As we head towards winter, many of us experience little niggles, aches, pains and sometimes even more severe symptoms such as flu and other viral illnesses.
We often instinctively seek medical help, whether it be over-the-counter medication, or a prescription from the doctor. But it turns out that some of these treatments could be nothing more than a placebo, or worst, could actually be making things worse.
The above example is the tip of the iceberg, as the idea extends to even more serious illnesses and accidents. The Choose Wisely campaign, in collaboration with the Academy of Medical Royal Colleges, wants to reduce the number of unnecessary medical treatments.
They say sometimes self-healing is better than chemically induced treatments or medical procedures that could be potentially dangerous for your body. For example, around the age of 45 years old, a woman’s body starts going through changes. We may experience pain and distress as our hormones adjust. Up until now, doctors have taken blood tests to determine whether or not a woman is menopausal. However, it has become evident that the blood test is no longer necessary and is in fact a procedure that could be more distressful and painful the older you get.
Also according to Choose Wisely, a CT scan is 200,000 times more powerful than an airport scanner. Makes you think, right?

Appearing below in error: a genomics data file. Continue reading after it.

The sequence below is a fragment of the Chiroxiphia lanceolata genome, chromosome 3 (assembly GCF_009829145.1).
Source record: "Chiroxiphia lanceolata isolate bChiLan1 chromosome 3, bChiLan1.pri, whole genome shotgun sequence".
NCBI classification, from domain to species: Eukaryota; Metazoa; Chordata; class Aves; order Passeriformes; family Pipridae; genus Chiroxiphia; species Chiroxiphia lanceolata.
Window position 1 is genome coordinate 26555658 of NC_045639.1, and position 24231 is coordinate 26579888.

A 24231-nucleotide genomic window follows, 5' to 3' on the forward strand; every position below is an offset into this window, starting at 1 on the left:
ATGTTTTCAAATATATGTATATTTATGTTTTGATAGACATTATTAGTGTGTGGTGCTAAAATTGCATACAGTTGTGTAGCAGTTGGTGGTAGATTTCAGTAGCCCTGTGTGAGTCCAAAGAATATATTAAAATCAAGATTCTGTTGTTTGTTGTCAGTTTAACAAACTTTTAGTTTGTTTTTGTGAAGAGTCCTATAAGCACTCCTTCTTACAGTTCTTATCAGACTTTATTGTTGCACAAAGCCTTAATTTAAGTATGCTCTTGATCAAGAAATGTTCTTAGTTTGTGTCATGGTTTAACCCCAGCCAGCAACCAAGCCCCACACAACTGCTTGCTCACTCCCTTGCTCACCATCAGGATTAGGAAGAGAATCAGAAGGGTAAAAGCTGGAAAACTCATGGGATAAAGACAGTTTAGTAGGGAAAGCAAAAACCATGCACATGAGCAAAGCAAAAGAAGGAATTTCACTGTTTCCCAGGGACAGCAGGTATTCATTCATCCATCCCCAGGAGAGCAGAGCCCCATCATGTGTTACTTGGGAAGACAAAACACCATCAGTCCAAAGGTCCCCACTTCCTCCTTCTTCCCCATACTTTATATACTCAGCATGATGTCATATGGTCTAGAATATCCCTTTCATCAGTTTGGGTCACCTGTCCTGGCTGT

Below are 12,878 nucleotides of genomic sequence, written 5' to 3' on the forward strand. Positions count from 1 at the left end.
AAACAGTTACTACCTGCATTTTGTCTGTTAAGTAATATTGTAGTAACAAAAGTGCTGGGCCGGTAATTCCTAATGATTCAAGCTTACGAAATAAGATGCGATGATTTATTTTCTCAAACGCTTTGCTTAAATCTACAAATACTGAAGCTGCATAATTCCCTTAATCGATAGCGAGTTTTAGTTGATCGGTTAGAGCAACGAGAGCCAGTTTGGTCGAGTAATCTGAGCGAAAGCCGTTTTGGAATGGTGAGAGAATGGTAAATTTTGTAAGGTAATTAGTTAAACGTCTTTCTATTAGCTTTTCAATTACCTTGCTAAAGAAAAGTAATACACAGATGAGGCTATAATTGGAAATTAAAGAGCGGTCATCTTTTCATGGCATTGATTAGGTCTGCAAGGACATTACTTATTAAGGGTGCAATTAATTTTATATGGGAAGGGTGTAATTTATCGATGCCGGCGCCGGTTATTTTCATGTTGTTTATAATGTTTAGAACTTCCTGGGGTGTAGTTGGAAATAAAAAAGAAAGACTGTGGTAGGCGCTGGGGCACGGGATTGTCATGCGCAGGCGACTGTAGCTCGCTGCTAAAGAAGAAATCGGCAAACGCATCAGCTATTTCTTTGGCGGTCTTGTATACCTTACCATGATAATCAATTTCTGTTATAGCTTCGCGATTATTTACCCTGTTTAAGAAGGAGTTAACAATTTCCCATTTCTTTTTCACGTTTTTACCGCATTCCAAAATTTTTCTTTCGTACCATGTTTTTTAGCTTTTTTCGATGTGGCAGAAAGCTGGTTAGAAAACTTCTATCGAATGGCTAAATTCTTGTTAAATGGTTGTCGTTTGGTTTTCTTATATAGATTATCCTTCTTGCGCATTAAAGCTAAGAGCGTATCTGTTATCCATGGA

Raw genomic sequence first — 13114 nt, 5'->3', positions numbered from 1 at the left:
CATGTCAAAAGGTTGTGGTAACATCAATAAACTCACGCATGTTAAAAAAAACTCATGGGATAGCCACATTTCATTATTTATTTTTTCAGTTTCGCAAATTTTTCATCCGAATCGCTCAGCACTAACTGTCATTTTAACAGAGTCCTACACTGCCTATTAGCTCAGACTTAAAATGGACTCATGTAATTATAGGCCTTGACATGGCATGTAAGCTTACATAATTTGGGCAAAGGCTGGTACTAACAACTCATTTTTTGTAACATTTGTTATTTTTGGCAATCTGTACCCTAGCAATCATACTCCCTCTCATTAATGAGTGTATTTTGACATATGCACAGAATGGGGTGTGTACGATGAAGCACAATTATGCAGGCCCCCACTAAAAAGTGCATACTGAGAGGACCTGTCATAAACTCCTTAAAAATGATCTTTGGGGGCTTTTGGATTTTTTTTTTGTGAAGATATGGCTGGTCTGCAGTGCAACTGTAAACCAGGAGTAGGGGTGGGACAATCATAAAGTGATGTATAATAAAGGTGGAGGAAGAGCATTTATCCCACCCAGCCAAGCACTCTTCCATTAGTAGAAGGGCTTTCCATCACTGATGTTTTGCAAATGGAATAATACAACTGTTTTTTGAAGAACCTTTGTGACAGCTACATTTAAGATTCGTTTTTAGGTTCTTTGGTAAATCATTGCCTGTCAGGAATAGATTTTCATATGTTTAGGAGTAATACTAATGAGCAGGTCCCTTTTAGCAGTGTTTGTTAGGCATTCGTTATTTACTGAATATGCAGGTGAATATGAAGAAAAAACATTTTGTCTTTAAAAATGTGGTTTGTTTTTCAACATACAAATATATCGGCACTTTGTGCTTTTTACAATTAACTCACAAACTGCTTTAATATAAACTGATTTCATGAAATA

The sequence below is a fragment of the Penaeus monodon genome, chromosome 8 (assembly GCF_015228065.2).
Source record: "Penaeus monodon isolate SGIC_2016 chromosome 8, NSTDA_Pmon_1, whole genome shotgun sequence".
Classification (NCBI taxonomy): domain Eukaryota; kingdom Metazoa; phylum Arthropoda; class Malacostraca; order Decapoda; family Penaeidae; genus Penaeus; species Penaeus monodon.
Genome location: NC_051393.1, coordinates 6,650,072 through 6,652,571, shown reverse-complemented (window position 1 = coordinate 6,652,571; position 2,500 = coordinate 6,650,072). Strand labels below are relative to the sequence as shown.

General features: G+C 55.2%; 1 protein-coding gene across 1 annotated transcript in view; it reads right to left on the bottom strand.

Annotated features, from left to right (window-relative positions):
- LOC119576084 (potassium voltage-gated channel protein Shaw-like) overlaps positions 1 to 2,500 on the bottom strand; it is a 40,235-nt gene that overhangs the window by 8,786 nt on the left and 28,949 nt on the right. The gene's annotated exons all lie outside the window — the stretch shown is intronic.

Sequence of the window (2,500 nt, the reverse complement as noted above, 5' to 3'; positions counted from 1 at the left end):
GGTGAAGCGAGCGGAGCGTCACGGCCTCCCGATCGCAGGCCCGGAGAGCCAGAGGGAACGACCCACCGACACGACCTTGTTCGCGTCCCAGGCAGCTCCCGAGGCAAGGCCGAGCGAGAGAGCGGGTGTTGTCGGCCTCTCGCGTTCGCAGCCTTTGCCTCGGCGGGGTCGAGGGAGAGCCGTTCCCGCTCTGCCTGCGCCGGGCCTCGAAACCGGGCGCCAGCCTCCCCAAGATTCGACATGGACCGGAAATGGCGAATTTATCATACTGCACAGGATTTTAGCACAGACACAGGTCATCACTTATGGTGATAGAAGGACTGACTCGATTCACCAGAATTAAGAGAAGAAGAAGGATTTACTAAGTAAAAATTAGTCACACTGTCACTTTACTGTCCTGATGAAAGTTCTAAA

These examples are part of a list of 40 treatments that bring little or no benefit to patients, drawn up by the Academy of Medical Royal Colleges.
- If a child fell and hurt him or herself, tap water is just fine to clean the wound properly, there is no need to use saline solution
- Small wrist fractures in children do not need a plaster cast as using a removable splint would help the healing just as well
- Electronic monitoring of a baby’s heart during labour is only needed if the mother has a higher than normal risk for complications
- Using chemotherapy should only be used to relieve symptoms of terminal cancer not as an expectation that it will cure the disease. The treatment may actually bring more distress during the final months.
Click here for the full list.
All of this can feel quite scary, but it is clear that there is a cost to these treatments as well as them being a waste of time. This is money that could be used on more important and vital procedures.
Prof Dame Sue Bailey, chairwoman of the Academy of Medical Royal Colleges, told the BBC:
“Because I think what we’ve got is a culture of ‘we can do something, therefore we should do something’ and we need to stop and reflect and decide what is the best option for the patient in their individual circumstances.”
So ladies, ask yourself five key questions before engaging in a treatment that may well have a worse outcome than what you are going through now.
Is it necessary?
What are the risks or downsides?
Are there any possible side-effects?
Is there a safer option?
What would be the outcome if I did nothing?
Find out more: www.choosingwisely.co.uk
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